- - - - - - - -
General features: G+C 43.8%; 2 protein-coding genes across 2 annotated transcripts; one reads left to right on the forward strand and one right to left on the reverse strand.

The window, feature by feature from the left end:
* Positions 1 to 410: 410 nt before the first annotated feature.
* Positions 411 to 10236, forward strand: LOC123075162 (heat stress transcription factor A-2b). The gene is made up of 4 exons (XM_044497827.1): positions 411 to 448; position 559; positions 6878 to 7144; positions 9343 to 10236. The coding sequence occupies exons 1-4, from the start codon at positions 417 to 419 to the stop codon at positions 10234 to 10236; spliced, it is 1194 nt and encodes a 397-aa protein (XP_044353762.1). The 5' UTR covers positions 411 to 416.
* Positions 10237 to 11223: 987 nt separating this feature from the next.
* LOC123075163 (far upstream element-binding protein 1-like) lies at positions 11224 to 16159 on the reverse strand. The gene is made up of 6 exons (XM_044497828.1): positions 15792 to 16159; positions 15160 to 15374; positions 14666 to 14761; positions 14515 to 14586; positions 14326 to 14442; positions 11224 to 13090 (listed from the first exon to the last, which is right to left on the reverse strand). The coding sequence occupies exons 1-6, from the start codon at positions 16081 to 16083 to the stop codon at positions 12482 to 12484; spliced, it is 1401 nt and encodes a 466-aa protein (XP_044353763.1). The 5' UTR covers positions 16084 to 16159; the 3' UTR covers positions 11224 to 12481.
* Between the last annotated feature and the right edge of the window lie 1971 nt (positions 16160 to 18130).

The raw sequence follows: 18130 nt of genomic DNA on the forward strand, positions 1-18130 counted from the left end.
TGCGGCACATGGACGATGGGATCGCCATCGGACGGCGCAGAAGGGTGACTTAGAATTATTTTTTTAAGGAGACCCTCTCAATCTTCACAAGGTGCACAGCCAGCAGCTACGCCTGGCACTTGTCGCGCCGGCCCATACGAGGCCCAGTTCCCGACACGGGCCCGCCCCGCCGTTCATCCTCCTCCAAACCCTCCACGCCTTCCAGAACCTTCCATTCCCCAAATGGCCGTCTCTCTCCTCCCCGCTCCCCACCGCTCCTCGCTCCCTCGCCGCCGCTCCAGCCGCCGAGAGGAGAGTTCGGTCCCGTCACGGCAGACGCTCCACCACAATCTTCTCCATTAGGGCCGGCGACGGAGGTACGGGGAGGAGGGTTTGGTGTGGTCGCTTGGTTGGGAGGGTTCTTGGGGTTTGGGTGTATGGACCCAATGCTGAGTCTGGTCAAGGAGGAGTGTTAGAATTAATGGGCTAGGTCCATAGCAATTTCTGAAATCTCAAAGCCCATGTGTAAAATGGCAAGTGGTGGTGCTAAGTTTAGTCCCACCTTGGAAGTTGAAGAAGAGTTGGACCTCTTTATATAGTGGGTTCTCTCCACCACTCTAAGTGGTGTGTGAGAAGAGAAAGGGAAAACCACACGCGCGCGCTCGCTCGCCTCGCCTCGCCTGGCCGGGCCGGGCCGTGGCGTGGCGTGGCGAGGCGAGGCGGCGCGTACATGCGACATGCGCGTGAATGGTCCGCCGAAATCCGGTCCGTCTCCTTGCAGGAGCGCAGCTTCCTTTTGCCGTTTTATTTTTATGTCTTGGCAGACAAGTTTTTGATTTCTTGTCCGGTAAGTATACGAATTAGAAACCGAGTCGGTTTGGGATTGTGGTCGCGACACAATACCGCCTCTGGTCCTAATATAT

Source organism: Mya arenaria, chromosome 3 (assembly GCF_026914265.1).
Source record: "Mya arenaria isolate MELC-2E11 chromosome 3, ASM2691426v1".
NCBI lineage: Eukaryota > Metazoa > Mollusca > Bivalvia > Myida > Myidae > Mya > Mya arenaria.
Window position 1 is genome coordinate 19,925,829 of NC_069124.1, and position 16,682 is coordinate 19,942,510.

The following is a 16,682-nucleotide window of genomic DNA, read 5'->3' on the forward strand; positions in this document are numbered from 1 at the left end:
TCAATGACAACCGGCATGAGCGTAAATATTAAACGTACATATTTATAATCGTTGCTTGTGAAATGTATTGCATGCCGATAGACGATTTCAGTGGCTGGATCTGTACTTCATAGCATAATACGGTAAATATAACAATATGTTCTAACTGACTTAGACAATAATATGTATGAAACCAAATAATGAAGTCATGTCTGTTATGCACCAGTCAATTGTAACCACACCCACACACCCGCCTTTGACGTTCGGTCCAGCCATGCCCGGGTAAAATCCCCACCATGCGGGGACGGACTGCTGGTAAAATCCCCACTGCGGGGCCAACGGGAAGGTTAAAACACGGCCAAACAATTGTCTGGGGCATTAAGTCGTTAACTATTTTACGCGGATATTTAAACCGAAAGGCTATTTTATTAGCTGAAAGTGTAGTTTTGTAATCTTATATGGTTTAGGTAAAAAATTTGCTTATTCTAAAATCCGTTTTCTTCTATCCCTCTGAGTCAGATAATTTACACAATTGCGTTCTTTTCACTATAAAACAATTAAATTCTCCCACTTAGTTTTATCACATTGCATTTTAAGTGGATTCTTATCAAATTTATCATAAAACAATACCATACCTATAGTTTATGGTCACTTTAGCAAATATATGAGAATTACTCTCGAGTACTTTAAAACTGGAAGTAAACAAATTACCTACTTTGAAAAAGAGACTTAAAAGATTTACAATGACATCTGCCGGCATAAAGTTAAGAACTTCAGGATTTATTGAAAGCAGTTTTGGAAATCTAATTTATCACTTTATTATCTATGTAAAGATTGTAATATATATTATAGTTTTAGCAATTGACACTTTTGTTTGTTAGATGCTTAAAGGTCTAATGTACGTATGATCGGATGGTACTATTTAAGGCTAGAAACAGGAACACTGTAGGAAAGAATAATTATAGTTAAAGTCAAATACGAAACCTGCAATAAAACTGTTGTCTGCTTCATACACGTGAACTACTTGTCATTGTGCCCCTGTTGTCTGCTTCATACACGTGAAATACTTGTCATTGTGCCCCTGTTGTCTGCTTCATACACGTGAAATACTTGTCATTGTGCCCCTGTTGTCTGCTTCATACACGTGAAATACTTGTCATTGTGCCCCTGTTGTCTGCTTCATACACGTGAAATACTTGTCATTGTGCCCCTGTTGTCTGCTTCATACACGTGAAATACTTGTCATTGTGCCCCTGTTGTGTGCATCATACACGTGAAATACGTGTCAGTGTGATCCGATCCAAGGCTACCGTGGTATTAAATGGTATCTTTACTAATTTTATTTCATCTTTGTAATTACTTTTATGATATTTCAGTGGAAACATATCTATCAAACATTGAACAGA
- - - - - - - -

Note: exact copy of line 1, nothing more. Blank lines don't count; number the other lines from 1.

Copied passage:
General features: G+C 43.8%; 2 protein-coding genes across 2 annotated transcripts; one reads left to right on the forward strand and one right to left on the reverse strand.